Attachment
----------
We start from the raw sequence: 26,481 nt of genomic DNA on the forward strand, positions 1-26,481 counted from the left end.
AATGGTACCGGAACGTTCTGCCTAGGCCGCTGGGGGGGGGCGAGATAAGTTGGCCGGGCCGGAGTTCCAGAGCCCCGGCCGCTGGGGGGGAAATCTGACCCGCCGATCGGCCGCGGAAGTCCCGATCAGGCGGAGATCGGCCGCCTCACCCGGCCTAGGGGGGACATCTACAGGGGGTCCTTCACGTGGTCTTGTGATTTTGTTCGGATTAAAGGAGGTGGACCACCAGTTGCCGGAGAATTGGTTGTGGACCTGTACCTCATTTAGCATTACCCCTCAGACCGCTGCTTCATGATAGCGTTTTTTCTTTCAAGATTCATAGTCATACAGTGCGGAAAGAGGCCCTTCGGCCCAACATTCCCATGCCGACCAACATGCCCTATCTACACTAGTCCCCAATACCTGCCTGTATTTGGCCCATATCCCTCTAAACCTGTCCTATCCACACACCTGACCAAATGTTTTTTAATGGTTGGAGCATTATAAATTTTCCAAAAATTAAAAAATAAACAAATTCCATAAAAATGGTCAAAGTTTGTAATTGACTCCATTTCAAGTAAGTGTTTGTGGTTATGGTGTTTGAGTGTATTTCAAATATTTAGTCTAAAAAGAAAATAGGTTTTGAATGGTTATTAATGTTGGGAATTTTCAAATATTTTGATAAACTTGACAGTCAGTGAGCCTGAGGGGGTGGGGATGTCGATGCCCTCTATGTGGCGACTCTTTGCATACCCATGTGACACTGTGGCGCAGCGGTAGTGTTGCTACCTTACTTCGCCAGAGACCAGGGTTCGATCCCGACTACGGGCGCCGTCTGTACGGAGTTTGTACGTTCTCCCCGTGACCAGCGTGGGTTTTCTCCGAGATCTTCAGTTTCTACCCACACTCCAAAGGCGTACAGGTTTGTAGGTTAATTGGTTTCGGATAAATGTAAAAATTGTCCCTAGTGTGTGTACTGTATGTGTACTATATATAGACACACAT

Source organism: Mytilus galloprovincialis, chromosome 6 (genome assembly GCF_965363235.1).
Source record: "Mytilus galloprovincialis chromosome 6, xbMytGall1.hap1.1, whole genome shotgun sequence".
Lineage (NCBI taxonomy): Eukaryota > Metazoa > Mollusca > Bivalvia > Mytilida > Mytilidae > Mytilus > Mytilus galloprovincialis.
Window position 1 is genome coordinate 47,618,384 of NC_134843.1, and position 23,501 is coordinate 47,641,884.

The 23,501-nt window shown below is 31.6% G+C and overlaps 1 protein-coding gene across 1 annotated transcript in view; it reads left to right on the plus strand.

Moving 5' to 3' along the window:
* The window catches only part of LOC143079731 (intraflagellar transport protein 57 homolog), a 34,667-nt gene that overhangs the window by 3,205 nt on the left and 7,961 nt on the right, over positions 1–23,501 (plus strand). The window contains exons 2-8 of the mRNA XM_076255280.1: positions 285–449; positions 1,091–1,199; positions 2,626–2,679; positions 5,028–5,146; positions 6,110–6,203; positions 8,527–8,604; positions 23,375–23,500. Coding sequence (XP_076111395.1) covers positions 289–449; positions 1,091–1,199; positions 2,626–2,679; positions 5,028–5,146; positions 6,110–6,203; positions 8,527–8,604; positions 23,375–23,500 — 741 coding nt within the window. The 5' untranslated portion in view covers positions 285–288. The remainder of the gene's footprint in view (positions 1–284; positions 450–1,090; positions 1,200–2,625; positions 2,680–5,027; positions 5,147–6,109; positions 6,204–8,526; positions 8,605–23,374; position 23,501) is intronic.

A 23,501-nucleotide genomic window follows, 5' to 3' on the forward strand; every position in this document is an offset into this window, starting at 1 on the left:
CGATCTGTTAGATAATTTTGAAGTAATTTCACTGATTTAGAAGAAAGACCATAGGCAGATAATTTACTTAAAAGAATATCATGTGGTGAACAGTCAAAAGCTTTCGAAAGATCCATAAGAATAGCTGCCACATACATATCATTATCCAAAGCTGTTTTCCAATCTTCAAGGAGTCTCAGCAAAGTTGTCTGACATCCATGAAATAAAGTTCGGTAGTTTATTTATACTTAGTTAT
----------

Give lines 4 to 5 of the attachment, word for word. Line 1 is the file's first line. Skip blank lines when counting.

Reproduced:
Source record: "Mytilus galloprovincialis chromosome 6, xbMytGall1.hap1.1, whole genome shotgun sequence".
Lineage (NCBI taxonomy): Eukaryota > Metazoa > Mollusca > Bivalvia > Mytilida > Mytilidae > Mytilus > Mytilus galloprovincialis.